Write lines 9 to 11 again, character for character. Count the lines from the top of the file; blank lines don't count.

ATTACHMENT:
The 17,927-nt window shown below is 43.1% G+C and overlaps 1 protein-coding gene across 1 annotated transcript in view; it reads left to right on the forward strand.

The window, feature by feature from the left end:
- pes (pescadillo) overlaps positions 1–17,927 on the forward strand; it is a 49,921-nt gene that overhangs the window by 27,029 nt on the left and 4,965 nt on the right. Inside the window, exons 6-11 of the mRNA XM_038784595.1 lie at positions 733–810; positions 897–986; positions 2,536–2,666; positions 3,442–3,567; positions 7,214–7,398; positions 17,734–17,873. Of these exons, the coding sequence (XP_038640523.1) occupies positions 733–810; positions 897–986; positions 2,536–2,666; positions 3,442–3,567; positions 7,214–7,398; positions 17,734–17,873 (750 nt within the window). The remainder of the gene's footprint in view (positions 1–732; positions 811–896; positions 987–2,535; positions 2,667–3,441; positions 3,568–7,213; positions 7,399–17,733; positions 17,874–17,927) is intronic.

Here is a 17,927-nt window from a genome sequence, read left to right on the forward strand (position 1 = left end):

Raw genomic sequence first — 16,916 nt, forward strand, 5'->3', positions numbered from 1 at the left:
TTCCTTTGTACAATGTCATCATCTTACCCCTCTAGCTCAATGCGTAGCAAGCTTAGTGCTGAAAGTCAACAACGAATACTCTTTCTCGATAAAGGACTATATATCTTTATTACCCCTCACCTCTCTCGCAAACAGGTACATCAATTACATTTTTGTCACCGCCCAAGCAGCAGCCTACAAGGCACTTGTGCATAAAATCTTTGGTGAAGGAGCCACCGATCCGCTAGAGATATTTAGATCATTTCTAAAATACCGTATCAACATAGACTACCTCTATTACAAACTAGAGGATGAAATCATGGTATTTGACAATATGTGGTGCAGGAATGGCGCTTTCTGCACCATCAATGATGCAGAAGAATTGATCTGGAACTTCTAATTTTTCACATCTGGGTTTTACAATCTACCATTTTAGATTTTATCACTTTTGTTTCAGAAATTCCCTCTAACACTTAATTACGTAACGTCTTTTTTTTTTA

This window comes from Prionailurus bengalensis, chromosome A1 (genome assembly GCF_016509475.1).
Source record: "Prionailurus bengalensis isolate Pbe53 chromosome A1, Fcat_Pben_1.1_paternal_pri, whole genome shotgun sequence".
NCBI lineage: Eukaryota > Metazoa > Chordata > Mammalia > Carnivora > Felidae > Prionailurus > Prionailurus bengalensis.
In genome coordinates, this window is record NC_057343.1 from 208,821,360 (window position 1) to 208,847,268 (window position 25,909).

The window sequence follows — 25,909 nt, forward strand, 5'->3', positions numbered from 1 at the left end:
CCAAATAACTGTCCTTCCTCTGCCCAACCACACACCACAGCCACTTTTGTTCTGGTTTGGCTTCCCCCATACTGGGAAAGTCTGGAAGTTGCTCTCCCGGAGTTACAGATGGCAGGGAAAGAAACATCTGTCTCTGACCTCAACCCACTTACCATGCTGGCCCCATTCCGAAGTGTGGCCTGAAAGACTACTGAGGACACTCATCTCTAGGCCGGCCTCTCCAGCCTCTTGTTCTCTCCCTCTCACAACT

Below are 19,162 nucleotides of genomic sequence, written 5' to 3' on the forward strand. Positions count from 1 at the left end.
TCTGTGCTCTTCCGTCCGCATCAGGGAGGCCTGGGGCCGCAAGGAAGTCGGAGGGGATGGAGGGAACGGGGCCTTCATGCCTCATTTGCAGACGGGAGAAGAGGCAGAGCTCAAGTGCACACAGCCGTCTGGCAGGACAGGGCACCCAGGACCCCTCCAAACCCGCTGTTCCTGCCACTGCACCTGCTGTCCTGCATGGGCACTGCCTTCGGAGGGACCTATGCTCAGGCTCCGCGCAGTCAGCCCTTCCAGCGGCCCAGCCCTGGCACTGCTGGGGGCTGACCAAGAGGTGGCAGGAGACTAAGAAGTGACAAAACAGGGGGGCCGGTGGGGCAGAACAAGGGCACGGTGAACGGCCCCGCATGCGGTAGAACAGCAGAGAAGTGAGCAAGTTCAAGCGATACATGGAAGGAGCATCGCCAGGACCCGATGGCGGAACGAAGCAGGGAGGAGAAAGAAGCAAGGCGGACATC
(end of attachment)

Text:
NCBI lineage: Eukaryota > Metazoa > Chordata > Mammalia > Carnivora > Felidae > Prionailurus > Prionailurus bengalensis.
In genome coordinates, this window is record NC_057343.1 from 208,821,360 (window position 1) to 208,847,268 (window position 25,909).

The window sequence follows — 25,909 nt, forward strand, 5'->3', positions numbered from 1 at the left end: